Navigation Top
AGO Logo Graphic
AGO Header Image
File a Complaint
Contact the AGO
All Consuming
Return to main blog
FTC goes after fake news sites touting weight-loss products

FTC goes after fake news sites touting weight-loss products

(Internet Safety, Scams) Permanent link

Last week, we shared a KING 5 report about a Washington man accused of creating fake news sites to peddle acai berry weight-loss products. Tuesday, the Federal Trade Commission announced that it is taking action to halt 10 operators of these bogus sites. Documents filed in six federal courts seek to permanently bar the allegedly deceptive claims and to require the companies to provide money for refunds to consumers who purchased supplements.

The FTC complaints allege that typical fake news sites have titles such as “News 6 News Alerts,” “Health News Health Alerts,” or “Health 5 Beat Health News.”  The sites often include the names and logos of major media outlets  – such as ABC, Fox News, CBS, CNN, USA Today, and Consumer Reports – and falsely represent that the reports on the sites have been seen on these networks. 

“Almost everything about these sites is fake,” said David Vladeck, Director of the FTC’s Bureau of Consumer Protection.  “The weight loss results, the so-called investigations, the reporters, the consumer testimonials, and the attempt to portray an objective, journalistic endeavor.”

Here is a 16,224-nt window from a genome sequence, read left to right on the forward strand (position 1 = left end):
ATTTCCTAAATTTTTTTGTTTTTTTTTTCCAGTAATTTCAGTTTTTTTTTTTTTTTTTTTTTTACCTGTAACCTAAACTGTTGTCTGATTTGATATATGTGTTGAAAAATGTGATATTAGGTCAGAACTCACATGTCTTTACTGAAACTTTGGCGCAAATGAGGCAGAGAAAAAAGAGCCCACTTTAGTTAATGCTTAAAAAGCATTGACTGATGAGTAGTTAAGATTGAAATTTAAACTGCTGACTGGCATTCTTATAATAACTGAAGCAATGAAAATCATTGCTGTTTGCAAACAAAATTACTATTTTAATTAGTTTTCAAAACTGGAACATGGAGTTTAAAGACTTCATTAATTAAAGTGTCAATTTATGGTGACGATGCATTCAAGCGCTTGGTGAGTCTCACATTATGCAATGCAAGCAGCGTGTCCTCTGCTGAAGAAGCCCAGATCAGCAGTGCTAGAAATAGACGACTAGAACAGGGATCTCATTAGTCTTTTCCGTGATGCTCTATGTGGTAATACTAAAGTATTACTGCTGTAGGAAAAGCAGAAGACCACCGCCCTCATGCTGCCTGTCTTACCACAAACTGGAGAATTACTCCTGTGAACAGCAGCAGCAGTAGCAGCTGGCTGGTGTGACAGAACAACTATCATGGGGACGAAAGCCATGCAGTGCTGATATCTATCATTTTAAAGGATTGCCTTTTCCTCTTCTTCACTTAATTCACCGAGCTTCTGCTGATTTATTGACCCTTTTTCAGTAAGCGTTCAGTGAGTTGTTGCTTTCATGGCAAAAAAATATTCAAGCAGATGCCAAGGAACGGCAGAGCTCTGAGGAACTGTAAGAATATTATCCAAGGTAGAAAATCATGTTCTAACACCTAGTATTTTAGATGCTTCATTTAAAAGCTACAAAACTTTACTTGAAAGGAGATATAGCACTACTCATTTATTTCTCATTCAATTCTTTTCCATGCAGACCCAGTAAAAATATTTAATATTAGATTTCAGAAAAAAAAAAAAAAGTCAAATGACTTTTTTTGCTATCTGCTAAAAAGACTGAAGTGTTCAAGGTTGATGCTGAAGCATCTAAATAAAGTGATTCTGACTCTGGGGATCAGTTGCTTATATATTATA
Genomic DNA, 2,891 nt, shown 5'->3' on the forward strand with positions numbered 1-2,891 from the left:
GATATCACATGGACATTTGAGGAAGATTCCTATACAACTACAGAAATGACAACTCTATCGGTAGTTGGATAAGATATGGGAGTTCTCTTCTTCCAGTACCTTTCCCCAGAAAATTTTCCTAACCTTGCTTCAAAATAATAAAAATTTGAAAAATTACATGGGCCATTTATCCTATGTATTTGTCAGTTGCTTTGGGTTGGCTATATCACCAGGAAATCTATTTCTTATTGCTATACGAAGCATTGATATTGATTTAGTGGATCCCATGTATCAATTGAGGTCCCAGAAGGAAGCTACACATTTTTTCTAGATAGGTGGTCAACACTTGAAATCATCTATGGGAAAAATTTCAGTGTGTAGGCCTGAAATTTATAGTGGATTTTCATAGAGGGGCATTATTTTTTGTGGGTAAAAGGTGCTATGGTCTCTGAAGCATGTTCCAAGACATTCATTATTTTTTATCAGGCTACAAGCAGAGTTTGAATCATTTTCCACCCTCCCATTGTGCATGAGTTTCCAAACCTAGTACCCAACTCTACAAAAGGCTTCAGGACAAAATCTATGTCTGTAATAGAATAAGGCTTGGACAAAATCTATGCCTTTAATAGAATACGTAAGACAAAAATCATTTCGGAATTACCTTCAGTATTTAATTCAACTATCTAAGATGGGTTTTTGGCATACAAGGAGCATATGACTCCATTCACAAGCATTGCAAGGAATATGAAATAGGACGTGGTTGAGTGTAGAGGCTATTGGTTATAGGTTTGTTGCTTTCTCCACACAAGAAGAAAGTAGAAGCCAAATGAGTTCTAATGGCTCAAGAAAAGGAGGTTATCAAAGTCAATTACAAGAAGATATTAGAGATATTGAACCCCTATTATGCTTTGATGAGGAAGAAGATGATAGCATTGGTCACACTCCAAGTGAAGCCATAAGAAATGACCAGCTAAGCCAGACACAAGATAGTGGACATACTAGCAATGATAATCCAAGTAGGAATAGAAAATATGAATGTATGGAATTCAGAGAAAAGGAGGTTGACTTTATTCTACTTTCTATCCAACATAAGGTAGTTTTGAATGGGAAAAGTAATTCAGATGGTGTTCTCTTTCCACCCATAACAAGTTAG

According to the FTC, the defendants collectively have paid more than $10 million to advertise their fake news sites, and have likely received well in excess of that amount in ill-gotten commissions.

The sites often tout products sold in connection with free trial offer. Our office has received complaints from consumers who responded to such offers then were surprised when their credit cards were charged for additional shipments. The FTC created a video to educate consumers about potential pitfalls of free trial offers.


Related Blog Posts:

FTC charges Washington man for fake news stories pitching products

Phony news sites push supplements 

Consumers juiced by deceptive Açaí and resveratrol product ads

Posted by Kristin Alexander All Consuming Blog Moderator at 04/20/2011 03:38:59 PM | 

good content. Thank you.
Posted by: saknarin ( Email ) at 9/18/2011 10:13 PM

good content. Thank you for share
Posted by: fernando ( Email ) at 9/27/2011 3:32 AM

Excellent post. Thank you for this informative read, I appreciate sharing this great post. Keep up your work.
Posted by: Jason ( Email ) at 12/8/2011 7:31 AM

Leave a comment
Name *
Email *

All comments are reviewed to ensure compliance with our Blog Comment and Use Policy. Comments are generally posted within two business days. Send Feedback
Content Bottom Graphic
AGO Logo